The area was cordoned off for several blocks. The Buffalo Bill overpass was closed for a short time and Front St., the nearest street, was closed for most of the morning, Guenthner said.
Crews stood by while UP figured out a plan to set the car upright and take it back to Bailey Yard.
If the car had leaked, a series of other events would have taken place. Residents would have been contacted to take shelter in their homes and advised to tune into the news media, and/or evacuate, Guenthner said.
Guenthner said the city’s sirens were never sounded because the car did not leak, even though the railroad set off their sirens and locked down employees.
“That may be their (UP's) process, but that doesn’t mean I should call for a lock down of the city,” Guenthner said. “The situation didn’t call for that.”
Guenthner said that city and railroad sirens can all be activated at the 911 Center, but UP can also set off only their sirens in Bailey Yard. But if the city sirens are turned on, so are the sirens in Bailey Yard.
If there would have been a leak, Code Red telephone calls would have been made to residents. Such calls can be targeted to specific sections of town, or a wide radius around the leak, or even in the area in the path of a plume of gas, Reeves said.
The fire department has computer software that measures temperature, wind, precipitation, humidity, rate of release of the chemical and the type of chemical. The software can produce a map that shows the concentration of the chemical in different areas and shows how the toxic chemical plume is likely to move.
That analysis gives emergency workers an idea of who needs to evacuate or take shelter.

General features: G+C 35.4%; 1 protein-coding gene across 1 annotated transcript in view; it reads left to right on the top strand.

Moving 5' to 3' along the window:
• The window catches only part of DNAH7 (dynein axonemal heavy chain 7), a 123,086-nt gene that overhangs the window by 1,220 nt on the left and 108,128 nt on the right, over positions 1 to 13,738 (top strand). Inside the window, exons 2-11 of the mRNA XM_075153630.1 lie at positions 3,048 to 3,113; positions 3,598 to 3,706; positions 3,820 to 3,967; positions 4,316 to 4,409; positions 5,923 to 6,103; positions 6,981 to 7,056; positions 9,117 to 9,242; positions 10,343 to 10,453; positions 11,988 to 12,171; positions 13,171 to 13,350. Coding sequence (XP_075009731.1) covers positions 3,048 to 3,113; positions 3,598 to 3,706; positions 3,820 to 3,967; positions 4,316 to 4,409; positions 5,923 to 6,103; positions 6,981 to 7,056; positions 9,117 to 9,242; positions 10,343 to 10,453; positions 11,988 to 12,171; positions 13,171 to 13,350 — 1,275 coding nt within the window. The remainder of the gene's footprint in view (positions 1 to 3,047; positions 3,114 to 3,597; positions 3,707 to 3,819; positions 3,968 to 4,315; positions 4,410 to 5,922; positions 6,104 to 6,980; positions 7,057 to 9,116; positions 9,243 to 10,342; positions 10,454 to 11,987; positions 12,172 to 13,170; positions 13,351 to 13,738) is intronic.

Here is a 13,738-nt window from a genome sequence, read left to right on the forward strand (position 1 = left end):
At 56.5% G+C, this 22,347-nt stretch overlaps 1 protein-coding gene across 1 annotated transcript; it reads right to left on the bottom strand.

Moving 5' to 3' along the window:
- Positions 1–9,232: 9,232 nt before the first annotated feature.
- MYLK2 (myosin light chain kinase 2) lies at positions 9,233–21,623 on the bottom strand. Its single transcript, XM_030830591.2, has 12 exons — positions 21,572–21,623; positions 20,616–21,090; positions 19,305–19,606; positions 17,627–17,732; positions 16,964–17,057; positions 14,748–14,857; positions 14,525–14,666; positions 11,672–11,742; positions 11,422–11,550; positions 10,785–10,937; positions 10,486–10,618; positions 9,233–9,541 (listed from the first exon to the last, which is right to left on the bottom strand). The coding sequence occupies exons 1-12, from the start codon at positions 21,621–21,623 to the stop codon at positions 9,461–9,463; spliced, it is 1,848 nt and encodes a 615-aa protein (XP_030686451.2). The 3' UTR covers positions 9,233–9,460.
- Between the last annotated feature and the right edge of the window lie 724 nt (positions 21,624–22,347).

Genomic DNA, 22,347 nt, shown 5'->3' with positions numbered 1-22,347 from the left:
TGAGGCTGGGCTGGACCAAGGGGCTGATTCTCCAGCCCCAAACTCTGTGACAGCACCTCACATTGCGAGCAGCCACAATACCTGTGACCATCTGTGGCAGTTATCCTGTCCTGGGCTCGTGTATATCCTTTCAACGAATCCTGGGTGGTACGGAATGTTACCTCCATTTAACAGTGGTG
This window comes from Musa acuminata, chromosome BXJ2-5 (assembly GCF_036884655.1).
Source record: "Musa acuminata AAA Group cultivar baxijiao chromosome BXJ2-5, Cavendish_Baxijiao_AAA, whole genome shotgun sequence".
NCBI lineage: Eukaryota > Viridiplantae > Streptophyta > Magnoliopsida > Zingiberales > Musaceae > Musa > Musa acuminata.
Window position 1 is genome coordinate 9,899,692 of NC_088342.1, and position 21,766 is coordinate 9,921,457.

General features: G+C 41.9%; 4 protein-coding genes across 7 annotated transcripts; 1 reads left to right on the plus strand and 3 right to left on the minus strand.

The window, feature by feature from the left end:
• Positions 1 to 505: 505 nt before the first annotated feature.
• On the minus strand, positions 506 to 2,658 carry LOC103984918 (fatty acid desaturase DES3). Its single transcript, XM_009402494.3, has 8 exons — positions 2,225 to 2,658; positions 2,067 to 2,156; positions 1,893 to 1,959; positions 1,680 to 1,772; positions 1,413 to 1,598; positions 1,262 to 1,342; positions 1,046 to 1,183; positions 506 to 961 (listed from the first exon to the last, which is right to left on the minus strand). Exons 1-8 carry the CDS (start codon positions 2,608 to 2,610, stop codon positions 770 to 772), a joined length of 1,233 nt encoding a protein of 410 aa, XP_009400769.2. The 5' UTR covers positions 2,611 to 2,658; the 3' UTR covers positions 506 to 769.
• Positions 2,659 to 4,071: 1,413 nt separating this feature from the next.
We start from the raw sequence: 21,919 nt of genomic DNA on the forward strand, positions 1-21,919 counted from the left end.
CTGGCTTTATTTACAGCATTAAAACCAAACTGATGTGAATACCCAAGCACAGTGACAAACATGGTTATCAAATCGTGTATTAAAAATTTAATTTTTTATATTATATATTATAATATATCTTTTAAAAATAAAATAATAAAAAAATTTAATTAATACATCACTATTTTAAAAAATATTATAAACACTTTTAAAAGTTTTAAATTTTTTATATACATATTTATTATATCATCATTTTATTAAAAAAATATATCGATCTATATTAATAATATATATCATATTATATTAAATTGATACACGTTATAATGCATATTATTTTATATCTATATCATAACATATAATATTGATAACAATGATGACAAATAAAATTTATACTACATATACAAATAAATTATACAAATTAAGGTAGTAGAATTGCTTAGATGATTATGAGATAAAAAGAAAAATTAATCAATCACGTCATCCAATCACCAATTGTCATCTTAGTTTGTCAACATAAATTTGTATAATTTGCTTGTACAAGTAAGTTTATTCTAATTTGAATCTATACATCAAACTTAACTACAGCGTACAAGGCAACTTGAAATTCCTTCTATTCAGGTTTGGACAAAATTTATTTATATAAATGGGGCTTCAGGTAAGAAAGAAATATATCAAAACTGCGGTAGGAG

The first question that emergency crews answered was -- was there a release, Guenthner said. If there was, the next question would be -- was it a small release or a large release?
Guenthner said officials would determine if a 200-foot area was endangered or, say, everything in a 500-feet radius.
However, in a real incident, responders rarely have all the necessary information required to do gas dispersion modeling, so reasonable guesses must be made, according to Dr. John Nordin, PhD, a scientist who conducted a study and report for a company called PEAC Aristatek, which makes software to analyze the intensity of a chemical spill.
To be as safe as possible, Guenthner recommends home and business owners be prepared to take shelter in their building. They should have a package of supplies ready.
Sheets of plastic should be cut in sizes that fit completely over windows and doors. Residents should be ready to put up the sheets of plastic promptly and seal them with duct tape.
Guenthner said residents should immediately shut off heating and air conditioning. Wait it out, he said.
A person in a completely sealed house can survive for up to six hours before a build-up of carbon monoxide becomes any concern, Guenthner said.
“If it’s leaking and in the danger path, that’s what you need to do,” he said.
Guenthner also advises residents sign up for the city's automated Code Red system and stay alert for updates and advisories on radio, TV or Internet.
"Rest assured we are going to get the information out to the media and we will ask for tag lines at the bottom of the TV screen, or announcements every five minutes or so," he said. "Someone, a police or fireman, will likely be coming to the door too.”
Guenthner said the chlorine car rollover was a good learning process, and he is happy that things went according to plans and processes, and there was no leak.
Guenthner said city emergency workers not only plan how to handle a chemical spill, they routine practice what they would do.
“We work in fully functional exercises most every year to exercise the plans,” Guenthner said. “We will have one in September. In the Bailey Yard exercise, we will make it as realistic as possible. We will do it in ‘real time’ on one day.”
The chlorine car was badly bent around the ends, but unbroken, by cables that were used to lift it.
A week later, the crumpled chlorine car was finally emptied at Bailey Yard, with the chlorine transferred to another car. The process was long and carefully supervised, and completed around 6 a.m. May 1, Davis said.
Thankfully, there were no leaks.
The story of the mysterious chlorine tank car derailment in North Platte was first published in the May 1 print edition of the North Platte Bulletin.